Release 3.0 - September, 2012

Version 3.0 of the HMDB is has been significantly expanded and enhanced over the 2009 release (version 2.0). In particular, the number of annotated metabolite entries has grown from 6500 to more than 37,166. This enormous expansion is a result of the inclusion of both “Confirmed” metabolites (those with measured concentrations or experimental confirmation of their existence) and “Expected” metabolites (those for which biochemical pathways are known or human intake/exposure is frequent but the compound has yet to be detected in the body). The latest release also has greatly increased the number of metabolites with biofluid or tissue concentration data, the number of compounds with reference spectra and the number of data fields per entry. In addition to this expansion in data quantity, new database visualization tools and new data content has been added or enhanced. These include better spectral viewing tools, more powerful chemical substructure searches, an improved chemical taxonomy and better, more interactive pathway maps.

Release 2.5 - August 1, 2009

Version 2.5 of the HMDB represents an evolution in the richness and depth of the data available in the HMDB. In addition, it includes several enhancements and refinements to the search and visualization tools available on the website. The following table provides a summary of the major changes and enhancements in version 2.5.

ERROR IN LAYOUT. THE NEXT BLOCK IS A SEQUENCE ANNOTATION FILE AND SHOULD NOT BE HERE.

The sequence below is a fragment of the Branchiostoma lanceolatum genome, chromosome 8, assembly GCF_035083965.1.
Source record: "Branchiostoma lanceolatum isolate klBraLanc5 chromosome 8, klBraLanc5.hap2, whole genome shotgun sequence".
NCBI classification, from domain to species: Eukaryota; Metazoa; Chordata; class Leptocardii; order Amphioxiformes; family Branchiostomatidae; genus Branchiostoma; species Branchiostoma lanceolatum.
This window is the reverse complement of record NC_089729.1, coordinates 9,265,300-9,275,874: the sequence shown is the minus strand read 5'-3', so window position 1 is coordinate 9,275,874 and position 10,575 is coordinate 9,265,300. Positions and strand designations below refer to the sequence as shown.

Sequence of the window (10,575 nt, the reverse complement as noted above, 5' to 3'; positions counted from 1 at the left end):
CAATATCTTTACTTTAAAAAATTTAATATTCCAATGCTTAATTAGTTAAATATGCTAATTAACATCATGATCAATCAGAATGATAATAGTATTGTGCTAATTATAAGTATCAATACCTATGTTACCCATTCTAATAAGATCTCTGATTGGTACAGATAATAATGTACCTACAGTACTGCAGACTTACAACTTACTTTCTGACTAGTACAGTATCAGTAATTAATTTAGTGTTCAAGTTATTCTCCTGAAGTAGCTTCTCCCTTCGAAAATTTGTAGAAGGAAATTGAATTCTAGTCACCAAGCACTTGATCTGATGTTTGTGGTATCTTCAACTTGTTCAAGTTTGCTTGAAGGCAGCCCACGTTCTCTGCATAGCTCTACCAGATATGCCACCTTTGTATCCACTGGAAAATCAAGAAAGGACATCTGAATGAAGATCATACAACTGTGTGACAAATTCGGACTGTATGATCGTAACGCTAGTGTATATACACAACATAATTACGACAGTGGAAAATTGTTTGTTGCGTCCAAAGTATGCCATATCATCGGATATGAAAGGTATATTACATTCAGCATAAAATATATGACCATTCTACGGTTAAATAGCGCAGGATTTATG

Database feature/content status HMDB Version 1.0 HMDB Version 2.0 HMDB Version 2.5
Number of metabolites 2180 6826 7982
Number of unique metabolite synonyms 27700 43882 69287
Number of compounds with disease links 862 1002 1064
Number of compounds with biofluid or tissue concentration data 883 4413 4857
Number of compounds with urine concentration data 231 472 782
Number of compounds with serum concentration data 174 3976 4418
Number of compounds with cerebrospinal fluid concentration data 47 360 363
Number of compounds with experimental reference 13C NMR spectra 380 784 899
Number of compounds with experimental reference 1H NMR spectra 385 792 905
Number of compounds with reference MS-MS spectra 390 799 2654
Number of compounds with reference GC-MS spectra 0 279 318
Number of human-specific pathway maps 26 58 71
Number of compounds in the Human Metabolome Library (HML) 607 920 1016
Number of HMDB data fields 91 102 111
Pathway search/browse capability No Yes Enhanced
Disease search/browse capability No Yes Enhanced
Chemical class search/browse capability No Yes Enhanced
Chemical substructure search capability No Yes Enhanced
Biofluid search/sort tools No Yes Enhanced
Advanced (multipeak or multicompound) NMR search No Yes Enhanced
Advanced (multipeak or multicompound) MS-MS search No Yes Enhanced
Advanced (retention index or MS peak) GC-MS search No Yes Enhanced

Release 2.0 - January 1, 2009

Release 1.0 - January 1, 2006